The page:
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Berkley Boatner Ellis Guion Lanier Nicholls Pierson Winder

Obituary of Lewis Guion, New Orleans, Louisiana.

With the passing of Capt. Lewis Guion, valiant Confederate veteran, prominent citizen of New Orleans, La., and brilliant lawyer, another vacancy has occurred in the fast-thinning ranks of the gray which can never be filled. Captain Guion was a well-known figure in the State of Louisiana, having held many important positions, and his loss will be keenly felt, particularly in Confederate circles. A gentleman of the old school, he bore the stamp of the Southland's true aristocracy, his genial disposition and courtly manners having won for him a legion of devoted friends.

After some days of suffering the summons came on January 12, 1920, and Captain Guion obeyed the silent command with the same fearless front with which he marched into battle away back in the sixties. It was characteristic of his nature that he should have jested with his family during a brief interval of consciousness just preceeding the last sleep, for he was ever ready to point out the silver lining in the darkest cloud. Throughout a long and useful life he clung to the faith of his childhood and was buried with the rites of the Episcopal Church, the body having been conveyed to his old home in Thibodaux, La., after simple but beautiful ceremonies held at the family residence in Coliseum Street, Rev. Albert Berkley, of Saint Paul's Church, officiating. All Confederate organizations were represented in the gathering about the bier of the beloved veteran, the casket being draped with the red and white colors of the Confederacy. Significant of the esteem in which Captain Guion was held, floral offerings in the rarest and most exquisite designs poured in from numerous organizations with which he had affiliated, as well as from his host of friends.

Captain Guion came from distinguished ancestry and was born in Lafourche, La., in 1838. He was the son of Judge George S. Guion and Caroline Winder. He received his early education at the St. James Episcopal College, Maryland, after which he took the degree of A.B. at the University of Mississippi. He was also graduated from the Law Department of the University of Virginia and the Law Department of the University of Louisiana, afterwards Tulane University.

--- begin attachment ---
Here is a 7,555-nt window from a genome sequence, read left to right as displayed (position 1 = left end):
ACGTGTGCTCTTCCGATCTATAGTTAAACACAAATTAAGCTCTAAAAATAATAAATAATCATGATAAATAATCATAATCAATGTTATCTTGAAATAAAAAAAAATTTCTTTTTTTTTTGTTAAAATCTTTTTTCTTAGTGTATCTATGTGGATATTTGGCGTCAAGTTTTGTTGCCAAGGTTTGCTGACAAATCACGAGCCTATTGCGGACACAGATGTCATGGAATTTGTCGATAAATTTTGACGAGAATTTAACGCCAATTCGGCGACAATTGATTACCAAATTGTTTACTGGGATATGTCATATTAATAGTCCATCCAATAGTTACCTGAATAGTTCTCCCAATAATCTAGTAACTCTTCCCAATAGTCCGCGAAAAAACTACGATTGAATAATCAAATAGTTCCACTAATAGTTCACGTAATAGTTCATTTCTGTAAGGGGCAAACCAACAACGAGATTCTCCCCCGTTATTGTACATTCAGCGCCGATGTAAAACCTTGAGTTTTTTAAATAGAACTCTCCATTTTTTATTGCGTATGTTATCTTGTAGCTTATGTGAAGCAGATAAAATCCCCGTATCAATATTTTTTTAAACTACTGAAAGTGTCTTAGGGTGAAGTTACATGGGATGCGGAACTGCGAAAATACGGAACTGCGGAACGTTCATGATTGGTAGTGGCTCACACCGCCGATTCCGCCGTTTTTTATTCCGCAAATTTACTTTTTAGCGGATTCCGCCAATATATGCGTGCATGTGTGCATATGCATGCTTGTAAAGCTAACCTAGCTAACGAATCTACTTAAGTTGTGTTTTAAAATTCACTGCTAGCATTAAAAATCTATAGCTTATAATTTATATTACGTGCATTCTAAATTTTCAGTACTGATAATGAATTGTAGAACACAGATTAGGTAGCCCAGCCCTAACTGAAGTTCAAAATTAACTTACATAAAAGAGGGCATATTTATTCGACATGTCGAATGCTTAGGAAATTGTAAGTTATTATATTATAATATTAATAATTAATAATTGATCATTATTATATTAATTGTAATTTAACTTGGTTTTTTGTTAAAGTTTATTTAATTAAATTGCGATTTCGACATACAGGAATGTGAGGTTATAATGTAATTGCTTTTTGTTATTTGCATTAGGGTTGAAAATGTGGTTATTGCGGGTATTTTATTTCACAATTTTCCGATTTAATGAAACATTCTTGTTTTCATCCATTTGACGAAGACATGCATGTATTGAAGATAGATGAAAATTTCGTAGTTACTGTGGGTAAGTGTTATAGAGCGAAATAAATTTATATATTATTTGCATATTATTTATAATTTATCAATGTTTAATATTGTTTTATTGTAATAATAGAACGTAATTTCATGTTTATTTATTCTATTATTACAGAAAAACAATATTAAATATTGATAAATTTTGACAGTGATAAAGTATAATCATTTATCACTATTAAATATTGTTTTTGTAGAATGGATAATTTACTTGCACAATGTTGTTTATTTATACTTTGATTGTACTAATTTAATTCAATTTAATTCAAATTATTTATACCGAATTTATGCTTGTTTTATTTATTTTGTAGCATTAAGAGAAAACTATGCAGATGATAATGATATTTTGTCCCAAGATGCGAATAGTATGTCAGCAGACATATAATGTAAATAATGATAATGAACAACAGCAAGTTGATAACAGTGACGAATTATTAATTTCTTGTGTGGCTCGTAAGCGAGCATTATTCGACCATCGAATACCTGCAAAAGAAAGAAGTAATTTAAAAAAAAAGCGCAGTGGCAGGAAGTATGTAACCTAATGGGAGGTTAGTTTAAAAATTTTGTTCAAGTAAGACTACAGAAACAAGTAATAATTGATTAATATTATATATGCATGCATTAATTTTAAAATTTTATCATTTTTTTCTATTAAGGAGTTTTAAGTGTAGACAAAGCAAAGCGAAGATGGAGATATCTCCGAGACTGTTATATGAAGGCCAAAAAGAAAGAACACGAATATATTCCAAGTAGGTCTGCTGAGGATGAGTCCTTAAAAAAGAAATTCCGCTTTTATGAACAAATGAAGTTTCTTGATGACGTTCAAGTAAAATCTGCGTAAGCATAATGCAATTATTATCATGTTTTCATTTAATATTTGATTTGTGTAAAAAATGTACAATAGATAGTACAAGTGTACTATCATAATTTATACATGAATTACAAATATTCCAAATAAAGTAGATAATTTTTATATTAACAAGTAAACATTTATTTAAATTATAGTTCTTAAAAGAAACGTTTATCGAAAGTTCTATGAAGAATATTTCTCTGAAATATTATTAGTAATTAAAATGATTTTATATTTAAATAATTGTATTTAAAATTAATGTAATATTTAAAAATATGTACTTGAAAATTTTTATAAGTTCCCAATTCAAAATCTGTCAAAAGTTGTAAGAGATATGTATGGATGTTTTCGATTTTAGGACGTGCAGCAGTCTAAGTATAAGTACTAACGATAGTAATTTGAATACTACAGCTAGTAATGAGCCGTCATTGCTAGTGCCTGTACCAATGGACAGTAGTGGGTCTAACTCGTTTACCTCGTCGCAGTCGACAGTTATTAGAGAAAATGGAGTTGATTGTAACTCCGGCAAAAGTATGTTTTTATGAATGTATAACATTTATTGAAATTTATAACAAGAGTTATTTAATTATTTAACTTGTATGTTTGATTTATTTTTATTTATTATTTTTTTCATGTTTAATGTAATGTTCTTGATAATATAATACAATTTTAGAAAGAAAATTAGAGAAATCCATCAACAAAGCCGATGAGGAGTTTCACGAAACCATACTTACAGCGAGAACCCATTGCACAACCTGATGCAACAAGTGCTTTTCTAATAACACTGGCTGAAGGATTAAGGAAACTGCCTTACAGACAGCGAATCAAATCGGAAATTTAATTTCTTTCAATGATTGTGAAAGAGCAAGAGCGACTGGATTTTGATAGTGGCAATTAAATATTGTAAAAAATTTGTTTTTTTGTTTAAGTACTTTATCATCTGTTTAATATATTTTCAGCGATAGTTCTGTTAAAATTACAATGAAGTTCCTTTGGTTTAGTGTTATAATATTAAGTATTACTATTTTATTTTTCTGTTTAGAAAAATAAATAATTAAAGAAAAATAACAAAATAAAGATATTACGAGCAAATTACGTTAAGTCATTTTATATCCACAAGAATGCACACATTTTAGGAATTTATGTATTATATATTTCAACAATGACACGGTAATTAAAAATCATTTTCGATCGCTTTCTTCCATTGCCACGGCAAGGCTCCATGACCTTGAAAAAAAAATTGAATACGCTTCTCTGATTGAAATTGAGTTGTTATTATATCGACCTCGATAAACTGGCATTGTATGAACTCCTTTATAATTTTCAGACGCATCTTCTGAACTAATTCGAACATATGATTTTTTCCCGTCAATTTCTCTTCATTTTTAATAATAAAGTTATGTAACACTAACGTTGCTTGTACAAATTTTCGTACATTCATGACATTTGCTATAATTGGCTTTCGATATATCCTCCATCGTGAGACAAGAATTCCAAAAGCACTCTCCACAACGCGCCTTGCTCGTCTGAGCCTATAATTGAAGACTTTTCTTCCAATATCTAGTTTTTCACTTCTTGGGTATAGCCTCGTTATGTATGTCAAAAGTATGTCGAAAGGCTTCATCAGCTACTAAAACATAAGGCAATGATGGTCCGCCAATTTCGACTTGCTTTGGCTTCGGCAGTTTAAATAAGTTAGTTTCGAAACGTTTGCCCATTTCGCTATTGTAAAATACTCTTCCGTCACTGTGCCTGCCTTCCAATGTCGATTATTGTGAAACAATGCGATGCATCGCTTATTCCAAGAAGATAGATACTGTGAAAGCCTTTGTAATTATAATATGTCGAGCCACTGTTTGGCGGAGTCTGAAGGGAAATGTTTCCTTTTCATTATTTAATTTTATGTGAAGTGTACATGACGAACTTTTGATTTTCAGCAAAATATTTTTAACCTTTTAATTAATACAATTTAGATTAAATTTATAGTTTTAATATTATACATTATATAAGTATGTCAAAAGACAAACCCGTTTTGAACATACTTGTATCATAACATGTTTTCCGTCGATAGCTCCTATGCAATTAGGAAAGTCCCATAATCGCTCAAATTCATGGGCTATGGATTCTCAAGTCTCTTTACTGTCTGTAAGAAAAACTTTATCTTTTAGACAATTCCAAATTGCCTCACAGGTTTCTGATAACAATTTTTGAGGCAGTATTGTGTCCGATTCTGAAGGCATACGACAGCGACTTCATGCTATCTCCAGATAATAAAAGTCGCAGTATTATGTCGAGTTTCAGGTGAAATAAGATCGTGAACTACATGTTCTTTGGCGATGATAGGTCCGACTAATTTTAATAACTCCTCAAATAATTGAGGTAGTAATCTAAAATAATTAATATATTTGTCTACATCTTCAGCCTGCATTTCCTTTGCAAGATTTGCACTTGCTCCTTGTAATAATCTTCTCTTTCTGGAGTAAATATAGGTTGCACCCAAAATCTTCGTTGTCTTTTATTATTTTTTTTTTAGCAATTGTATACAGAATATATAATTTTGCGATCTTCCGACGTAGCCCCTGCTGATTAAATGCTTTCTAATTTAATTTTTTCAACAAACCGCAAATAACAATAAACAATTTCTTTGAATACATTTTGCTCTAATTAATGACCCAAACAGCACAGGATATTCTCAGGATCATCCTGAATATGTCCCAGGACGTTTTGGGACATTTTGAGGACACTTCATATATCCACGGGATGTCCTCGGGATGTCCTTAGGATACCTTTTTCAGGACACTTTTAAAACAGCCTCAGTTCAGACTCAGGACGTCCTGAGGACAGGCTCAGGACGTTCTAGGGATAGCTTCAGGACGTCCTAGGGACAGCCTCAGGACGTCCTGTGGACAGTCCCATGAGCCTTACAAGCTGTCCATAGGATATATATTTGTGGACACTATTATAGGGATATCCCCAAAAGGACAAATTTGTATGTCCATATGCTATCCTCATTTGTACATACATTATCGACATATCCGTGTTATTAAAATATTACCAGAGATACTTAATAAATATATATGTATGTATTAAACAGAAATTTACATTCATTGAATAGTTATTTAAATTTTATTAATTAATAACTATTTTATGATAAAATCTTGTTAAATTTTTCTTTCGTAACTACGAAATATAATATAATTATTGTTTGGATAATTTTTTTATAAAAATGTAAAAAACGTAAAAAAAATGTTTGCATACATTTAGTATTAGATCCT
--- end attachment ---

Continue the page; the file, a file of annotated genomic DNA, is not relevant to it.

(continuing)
He entered the Confederate army in March, 1861, as a second lieutenant of Company B, 1st Louisiana Infantry Regulars; was promoted to first lieutenant of Company A, Louisiana Infantry, C.S.A., in 1861, and was promoted to the rank of captain of Company D, 26th Louisiana Volunteers, 1863-65. He also filled the important office of acting assistant inspector-general on the staffs of Gens. F. A. Shoup and Allen Thomas during the siege of Vicksburg.

At the close of the war Captain Guion resumed the practice of law. During the dark Reconstruction days he stood staunchly shoulder to shoulder with those fearless ones who helped to keep the honor of the Southland unblemished, for he loved the land of his birth with the passionate devotion of a true patriot. At various stages of his career Captain Guion was in turn a sugar planter, melter and refiner at the New Oreans Mint (once so famous throughout the United States), assistant attorney-general to his brother, Judge Walter Guion, President of the Association of the Army of Tennessee, a director of the Soldiers' Home of Louisiana, and at the time of his death was Confederate Commisioner of the Vicksburg National Military Park, having been appointed to that position following the death of Gen. Stephen D. Lee; was Vice President of the Jefferson Davis Parkway Commission, as well as a member of the Louisiana Historical Society and member of the Louisiana-Vicksburg Monument Commission. The money for this beautiful monument to Louisiana soldiers, soon to be erected, was secured through the efforts of Captain Guion and others.

Captain Guion was considered an authority on Southern history and was instrumental in correcting many of the historical errors found in books used in public schools of the South.

Many years after the war Captain Guion married Mrs. Mary Harris Lanier, of Columbus, Miss., among the loveliest and most accomplshed women of her day, and, besides his widow, is survived by two daughters (Mrs. M. O. Boatner, well known as a talented musician of New Orleans, and Miss Carrie Guion), a brother (Judge Walter Guion), and three sisters (Mrs. M. G. Ellis, Mrs. E. G. Pierson, and Mrs. Caroline G. Nicholls, widow of the late Governor Nicholls). Captain Guion is also survived by a young grandson, whi gives promise of following in his distinguished grandsire's footsteps.

SOURCE: Confederate Veteran Magazine, March, 1920.

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